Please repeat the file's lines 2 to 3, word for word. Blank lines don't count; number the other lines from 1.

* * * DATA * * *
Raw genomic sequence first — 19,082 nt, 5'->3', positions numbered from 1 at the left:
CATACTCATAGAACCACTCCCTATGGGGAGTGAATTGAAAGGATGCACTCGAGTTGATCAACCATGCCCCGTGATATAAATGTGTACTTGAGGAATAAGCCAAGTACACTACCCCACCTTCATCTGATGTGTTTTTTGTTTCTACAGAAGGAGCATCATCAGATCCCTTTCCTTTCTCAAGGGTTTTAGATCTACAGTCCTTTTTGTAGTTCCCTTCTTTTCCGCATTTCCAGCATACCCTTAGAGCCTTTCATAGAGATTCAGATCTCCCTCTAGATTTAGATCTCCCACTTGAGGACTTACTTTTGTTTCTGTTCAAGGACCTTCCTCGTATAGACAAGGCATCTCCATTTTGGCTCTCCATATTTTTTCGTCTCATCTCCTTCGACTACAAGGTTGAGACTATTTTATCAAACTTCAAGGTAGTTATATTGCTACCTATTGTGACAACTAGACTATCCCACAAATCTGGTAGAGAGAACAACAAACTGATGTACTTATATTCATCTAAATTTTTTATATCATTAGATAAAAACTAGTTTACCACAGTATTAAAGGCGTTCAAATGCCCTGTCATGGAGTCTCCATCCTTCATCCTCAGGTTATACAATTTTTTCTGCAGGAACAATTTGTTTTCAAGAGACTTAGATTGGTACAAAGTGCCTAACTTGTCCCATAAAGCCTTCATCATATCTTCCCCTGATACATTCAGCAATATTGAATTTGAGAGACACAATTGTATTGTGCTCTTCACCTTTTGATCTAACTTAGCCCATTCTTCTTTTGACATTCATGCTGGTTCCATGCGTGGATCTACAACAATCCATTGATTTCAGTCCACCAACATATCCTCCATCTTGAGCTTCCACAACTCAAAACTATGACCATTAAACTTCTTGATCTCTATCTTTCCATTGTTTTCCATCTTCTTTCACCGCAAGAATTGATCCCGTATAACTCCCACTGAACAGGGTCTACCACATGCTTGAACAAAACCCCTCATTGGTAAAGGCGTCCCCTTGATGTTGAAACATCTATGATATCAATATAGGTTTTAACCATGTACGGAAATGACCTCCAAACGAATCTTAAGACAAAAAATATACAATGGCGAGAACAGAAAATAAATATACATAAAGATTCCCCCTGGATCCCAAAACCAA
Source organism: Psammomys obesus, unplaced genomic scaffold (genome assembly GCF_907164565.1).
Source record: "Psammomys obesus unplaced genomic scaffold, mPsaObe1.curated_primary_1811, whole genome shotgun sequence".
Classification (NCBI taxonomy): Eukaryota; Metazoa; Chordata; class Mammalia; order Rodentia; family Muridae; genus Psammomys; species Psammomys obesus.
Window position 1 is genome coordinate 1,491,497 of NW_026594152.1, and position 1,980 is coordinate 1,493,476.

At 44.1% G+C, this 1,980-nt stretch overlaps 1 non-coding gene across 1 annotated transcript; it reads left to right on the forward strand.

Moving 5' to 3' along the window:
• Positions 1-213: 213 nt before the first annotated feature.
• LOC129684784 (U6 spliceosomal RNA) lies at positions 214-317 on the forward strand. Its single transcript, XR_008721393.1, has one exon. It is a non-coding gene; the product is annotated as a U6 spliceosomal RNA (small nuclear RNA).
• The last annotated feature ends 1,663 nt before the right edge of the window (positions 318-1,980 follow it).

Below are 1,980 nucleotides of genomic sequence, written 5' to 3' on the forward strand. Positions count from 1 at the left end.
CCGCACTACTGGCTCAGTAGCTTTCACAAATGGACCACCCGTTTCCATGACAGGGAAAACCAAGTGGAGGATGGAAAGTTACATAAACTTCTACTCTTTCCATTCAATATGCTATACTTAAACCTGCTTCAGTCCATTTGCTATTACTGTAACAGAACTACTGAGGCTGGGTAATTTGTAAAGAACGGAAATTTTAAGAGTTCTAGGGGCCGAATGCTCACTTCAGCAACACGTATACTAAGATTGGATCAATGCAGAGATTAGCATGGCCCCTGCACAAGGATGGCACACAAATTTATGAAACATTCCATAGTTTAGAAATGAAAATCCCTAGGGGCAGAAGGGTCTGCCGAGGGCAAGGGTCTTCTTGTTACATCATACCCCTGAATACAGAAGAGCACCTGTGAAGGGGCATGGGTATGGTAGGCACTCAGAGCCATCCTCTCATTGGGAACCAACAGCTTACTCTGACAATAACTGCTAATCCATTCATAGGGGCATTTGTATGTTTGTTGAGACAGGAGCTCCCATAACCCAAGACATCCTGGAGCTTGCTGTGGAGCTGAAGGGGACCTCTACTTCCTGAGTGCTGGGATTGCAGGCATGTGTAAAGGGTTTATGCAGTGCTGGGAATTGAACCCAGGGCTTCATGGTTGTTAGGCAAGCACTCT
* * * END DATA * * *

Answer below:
CATACTCATAGAACCACTCCCTATGGGGAGTGAATTGAAAGGATGCACTCGAGTTGATCAACCATGCCCCGTGATATAAATGTGTACTTGAGGAATAAGCCAAGTACACTACCCCACCTTCATCTGATGTGTTTTTTGTTTCTACAGAAGGAGCATCATCAGATCCCTTTCCTTTCTCAAGGGTTTTAGATCTACAGTCCTTTTTGTAGTTCCCTTCTTTTCCGCATTTCCAGCATACCCTTAGAGCCTTTCATAGAGATTCAGATCTCCCTCTAGATTTAGATCTCCCACTTGAGGACTTACTTTTGTTTCTGTTCAAGGACCTTCCTCGTATAGACAAGGCATCTCCATTTTGGCTCTCCATATTTTTTCGTCTCATCTCCTTCGACTACAAGGTTGAGACTATTTTATCAAACTTCAAGGTAGTTATATTGCTACCTATTGTGACAACTAGACTATCCCACAAATCTGGTAGAGAGAACAACAAACTGATGTACTTATATTCATCTAAATTTTTTATATCATTAGATAAAAACTAGTTTACCACAGTATTAAAGGCGTTCAAATGCCCTGTCATGGAGTCTCCATCCTTCATCCTCAGGTTATACAATTTTTTCTGCAGGAACAATTTGTTTTCAAGAGACTTAGATTGGTACAAAGTGCCTAACTTGTCCCATAAAGCCTTCATCATATCTTCCCCTGATACATTCAGCAATATTGAATTTGAGAGACACAATTGTATTGTGCTCTTCACCTTTTGATCTAACTTAGCCCATTCTTCTTTTGACATTCATGCTGGTTCCATGCGTGGATCTACAACAATCCATTGATTTCAGTCCACCAACATATCCTCCATCTTGAGCTTCCACAACTCAAAACTATGACCATTAAACTTCTTGATCTCTATCTTTCCATTGTTTTCCATCTTCTTTCACCGCAAGAATTGATCCCGTATAACTCCCACTGAACAGGGTCTACCACATGCTTGAACAAAACCCCTCATTGGTAAAGGCGTCCCCTTGATGTTGAAACATCTATGATATCAATATAGGTTTTAACCATGTACGGAAATGACCTCCAAACGAATCTTAAGACAAAAAATATACAATGGCGAGAACAGAAAATAAATATACATAAAGATTCCCCCTGGATCCCAAAACCAA
Source organism: Psammomys obesus, unplaced genomic scaffold (genome assembly GCF_907164565.1).